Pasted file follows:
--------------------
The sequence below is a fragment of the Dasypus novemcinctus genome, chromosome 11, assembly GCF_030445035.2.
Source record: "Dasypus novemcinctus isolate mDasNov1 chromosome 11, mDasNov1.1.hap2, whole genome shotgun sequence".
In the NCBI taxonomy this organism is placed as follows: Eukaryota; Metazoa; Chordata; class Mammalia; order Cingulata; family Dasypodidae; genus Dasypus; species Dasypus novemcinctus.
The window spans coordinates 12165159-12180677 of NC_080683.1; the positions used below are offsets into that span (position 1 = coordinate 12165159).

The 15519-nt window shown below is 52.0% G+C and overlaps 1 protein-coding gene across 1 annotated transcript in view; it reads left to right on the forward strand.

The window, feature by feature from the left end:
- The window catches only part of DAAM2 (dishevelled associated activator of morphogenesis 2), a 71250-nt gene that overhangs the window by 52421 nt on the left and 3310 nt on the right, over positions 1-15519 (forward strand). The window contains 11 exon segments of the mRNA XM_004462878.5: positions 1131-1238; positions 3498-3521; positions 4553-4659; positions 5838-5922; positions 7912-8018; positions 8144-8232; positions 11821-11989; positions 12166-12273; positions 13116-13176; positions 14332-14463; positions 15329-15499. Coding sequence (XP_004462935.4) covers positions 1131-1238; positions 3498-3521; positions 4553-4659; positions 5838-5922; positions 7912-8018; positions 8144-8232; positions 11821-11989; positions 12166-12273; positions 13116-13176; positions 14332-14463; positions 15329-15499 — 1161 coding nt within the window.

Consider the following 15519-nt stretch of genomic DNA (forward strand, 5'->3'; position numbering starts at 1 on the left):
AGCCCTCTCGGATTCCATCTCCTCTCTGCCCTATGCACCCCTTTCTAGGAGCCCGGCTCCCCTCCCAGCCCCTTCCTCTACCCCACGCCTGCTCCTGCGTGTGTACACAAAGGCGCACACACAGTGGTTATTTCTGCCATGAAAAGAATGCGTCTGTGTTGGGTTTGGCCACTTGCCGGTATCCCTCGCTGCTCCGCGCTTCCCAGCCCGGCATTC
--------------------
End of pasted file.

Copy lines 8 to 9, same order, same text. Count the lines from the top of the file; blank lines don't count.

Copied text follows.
Consider the following 15519-nt stretch of genomic DNA (forward strand, 5'->3'; position numbering starts at 1 on the left):
AGCCCTCTCGGATTCCATCTCCTCTCTGCCCTATGCACCCCTTTCTAGGAGCCCGGCTCCCCTCCCAGCCCCTTCCTCTACCCCACGCCTGCTCCTGCGTGTGTACACAAAGGCGCACACACAGTGGTTATTTCTGCCATGAAAAGAATGCGTCTGTGTTGGGTTTGGCCACTTGCCGGTATCCCTCGCTGCTCCGCGCTTCCCAGCCCGGCATTC